$\tan \dfrac {6\pi } {13}\tan \dfrac {12\pi } {13}=-\tan \dfrac {20\pi } {13}\tan \dfrac {25\pi } {13}$

and the third column vanish the fifth one :

$\tan \dfrac {3\pi } {13}\tan \dfrac {4\pi } {13}=-\tan \dfrac {30\pi } {13}\tan \dfrac {36\pi } {13}$

$\tan \dfrac {6\pi } {13}\tan \dfrac {8\pi } {13}=-\tan \dfrac {5\pi } {13}\tan \dfrac {6\pi } {13}$

$\tan \dfrac {9\pi } {13}\tan \dfrac {12\pi } {13}=-\tan \dfrac {25\pi } {13}\tan \dfrac {30\pi } {13}$

$\tan \dfrac {12\pi } {13}\tan \dfrac {16\pi } {13}=-\tan \dfrac {10\pi } {13}\tan \dfrac {12\pi } {13}$

$\tan \dfrac {15\pi } {13}\tan \dfrac {20\pi } {13}=-\tan \dfrac {20\pi } {13}\tan \dfrac {24\pi } {13}$

$\tan \dfrac {18\pi } {13}\tan \dfrac {24\pi } {13}=-\tan \dfrac {15\pi } {13}\tan \dfrac {18\pi } {13}$

while the second column is self-vanishing:

$\tan \dfrac {2\pi } {13}\tan \dfrac {3\pi } {13}=-\tan \dfrac {10\pi } {13}\tan \dfrac {15\pi } {13}$

$\tan \dfrac {4\pi } {13}\tan \dfrac {6\pi } {13}=-\tan \dfrac {6\pi } {13}\tan \dfrac {9\pi } {13}$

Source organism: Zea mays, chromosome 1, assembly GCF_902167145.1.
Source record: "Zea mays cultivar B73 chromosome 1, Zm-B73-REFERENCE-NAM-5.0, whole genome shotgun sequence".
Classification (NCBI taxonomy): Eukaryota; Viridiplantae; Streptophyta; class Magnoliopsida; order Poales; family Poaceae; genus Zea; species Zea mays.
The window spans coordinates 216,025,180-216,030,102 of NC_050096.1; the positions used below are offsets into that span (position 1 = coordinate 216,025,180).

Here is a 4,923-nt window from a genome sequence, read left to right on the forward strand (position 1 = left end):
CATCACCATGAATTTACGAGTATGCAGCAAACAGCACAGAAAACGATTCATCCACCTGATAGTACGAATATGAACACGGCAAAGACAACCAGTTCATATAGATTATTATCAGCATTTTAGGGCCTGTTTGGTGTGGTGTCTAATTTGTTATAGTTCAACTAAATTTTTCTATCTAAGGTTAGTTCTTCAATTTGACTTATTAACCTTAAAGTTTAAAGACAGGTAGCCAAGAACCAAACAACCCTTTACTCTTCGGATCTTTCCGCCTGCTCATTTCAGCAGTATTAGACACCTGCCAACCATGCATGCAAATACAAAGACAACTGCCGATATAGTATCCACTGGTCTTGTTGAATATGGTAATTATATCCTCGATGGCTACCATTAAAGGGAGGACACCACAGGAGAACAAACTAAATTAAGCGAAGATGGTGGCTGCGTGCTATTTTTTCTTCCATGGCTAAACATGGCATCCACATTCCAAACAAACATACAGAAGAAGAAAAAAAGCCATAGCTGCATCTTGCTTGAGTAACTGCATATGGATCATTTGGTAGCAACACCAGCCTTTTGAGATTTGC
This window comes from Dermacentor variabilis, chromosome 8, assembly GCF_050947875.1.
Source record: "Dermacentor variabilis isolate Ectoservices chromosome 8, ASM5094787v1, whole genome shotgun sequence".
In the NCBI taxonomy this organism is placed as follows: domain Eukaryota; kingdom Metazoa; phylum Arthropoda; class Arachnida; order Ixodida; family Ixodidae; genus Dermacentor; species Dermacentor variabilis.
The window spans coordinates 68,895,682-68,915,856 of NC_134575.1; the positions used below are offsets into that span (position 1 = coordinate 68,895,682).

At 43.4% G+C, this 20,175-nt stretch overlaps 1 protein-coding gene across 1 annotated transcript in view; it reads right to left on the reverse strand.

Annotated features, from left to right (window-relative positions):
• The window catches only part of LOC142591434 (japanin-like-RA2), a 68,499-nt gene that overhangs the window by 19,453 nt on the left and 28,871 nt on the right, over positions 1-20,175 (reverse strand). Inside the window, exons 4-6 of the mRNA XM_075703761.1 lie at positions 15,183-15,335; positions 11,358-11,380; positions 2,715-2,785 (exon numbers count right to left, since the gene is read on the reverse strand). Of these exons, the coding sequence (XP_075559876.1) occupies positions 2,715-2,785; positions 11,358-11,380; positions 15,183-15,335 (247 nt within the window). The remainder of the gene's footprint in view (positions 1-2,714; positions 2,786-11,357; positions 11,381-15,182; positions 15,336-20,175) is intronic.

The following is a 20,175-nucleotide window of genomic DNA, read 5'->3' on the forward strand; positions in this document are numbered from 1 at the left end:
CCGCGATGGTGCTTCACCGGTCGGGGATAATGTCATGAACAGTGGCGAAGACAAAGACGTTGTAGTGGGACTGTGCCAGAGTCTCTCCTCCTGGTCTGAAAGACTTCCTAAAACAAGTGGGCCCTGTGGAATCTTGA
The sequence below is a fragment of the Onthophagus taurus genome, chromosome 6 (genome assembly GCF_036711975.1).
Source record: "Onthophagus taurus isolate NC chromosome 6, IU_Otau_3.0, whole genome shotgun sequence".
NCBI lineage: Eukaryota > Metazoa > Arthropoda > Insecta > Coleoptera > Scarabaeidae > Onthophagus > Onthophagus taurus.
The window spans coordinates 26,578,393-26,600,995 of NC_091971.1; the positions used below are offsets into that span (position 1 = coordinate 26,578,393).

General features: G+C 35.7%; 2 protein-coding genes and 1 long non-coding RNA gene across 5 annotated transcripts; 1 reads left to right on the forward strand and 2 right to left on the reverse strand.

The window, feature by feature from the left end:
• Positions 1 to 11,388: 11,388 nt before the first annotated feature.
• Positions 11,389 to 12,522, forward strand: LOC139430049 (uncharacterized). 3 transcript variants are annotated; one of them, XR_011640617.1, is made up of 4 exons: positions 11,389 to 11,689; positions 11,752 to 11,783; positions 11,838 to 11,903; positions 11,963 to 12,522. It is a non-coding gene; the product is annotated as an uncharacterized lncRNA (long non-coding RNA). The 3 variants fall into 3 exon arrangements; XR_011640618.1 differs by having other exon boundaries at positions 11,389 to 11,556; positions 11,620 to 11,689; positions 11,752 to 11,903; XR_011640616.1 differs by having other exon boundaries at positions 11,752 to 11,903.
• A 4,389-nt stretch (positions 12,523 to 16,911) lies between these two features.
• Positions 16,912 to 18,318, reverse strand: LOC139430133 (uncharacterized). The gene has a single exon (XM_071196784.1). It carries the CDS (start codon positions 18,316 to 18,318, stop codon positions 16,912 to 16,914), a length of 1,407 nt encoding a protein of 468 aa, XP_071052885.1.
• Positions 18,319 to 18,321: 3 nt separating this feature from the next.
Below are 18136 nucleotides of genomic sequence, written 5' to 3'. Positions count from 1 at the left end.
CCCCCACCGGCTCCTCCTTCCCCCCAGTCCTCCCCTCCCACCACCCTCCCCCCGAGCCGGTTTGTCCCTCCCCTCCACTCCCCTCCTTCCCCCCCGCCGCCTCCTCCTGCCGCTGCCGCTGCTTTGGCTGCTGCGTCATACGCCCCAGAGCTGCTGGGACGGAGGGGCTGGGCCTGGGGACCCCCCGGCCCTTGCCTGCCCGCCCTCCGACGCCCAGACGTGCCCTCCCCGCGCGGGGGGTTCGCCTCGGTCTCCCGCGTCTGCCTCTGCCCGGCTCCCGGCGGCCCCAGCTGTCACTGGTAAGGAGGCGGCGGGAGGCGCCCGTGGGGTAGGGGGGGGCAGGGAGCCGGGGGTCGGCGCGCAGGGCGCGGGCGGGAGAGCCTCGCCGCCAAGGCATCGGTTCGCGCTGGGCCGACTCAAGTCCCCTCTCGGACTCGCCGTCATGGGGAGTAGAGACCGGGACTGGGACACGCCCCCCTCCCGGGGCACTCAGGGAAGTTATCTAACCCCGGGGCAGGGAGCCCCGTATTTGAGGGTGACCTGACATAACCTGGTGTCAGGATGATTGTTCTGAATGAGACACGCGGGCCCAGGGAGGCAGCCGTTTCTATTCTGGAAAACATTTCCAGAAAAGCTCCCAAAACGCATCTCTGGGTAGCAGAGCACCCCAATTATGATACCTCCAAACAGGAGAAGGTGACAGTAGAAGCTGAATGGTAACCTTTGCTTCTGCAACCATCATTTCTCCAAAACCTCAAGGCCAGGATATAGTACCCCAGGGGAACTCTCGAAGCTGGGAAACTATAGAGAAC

$\tan \dfrac {8\pi } {13}\tan \dfrac {12\pi } {13}=-\tan \dfrac {12\pi } {13}\tan \dfrac {18\pi } {13}$ .

So the equality occurs. But how to generalize the proof?

share|improve this question
4  
+1 Kudos for writing down all that! I liked in particular your optimism, where you write "One can notice then that..."...I must confess I noticed nothing. –  DonAntonio Jul 21 '12 at 1:42
4  
By using the identity $\tan a \tan b = \frac{\tan a - \tan b}{\tan(a-b)} - 1$, you can telescope the inner sum, showing that your quantity is equal to $-n^2+\sum_{l=1}^n \frac{\tan [nl\pi/(2n+1)]}{\tan [l\pi/(2n+1)]}$. I'm not sure where to go from there, but this sure looks like a simplification... –  Micah Jul 21 '12 at 4:49
    
Fixed typo noted by @anon. –  joriki Jul 21 '12 at 7:17
2  
From your example, one might think that this is a number-theoretic effect that can be explained just in terms of residues, but that seems to be the case only if $2n+1$ is prime; if $2n+1$ is composite, there are terms that don't cancel any other term directly. The simplest such case is $n=4$ with $2n+1=9$, where the four terms for $k=1$ have no cancelling partners, but the sum of their contributions nevertheless vanishes, and this seems to always be the case. Thus the answer will have to involve more specific properties of the tangent than just its symmetries. –  joriki Jul 21 '12 at 8:33
1  
@Micah: Your comment pointed in the right direction; see my answer. –  joriki Jul 21 '12 at 16:57

4 Answers 4

Micah already pointed the way in a comment: The identity

$$\tan a \tan b = \frac{\tan a - \tan b}{\tan(a-b)} - 1$$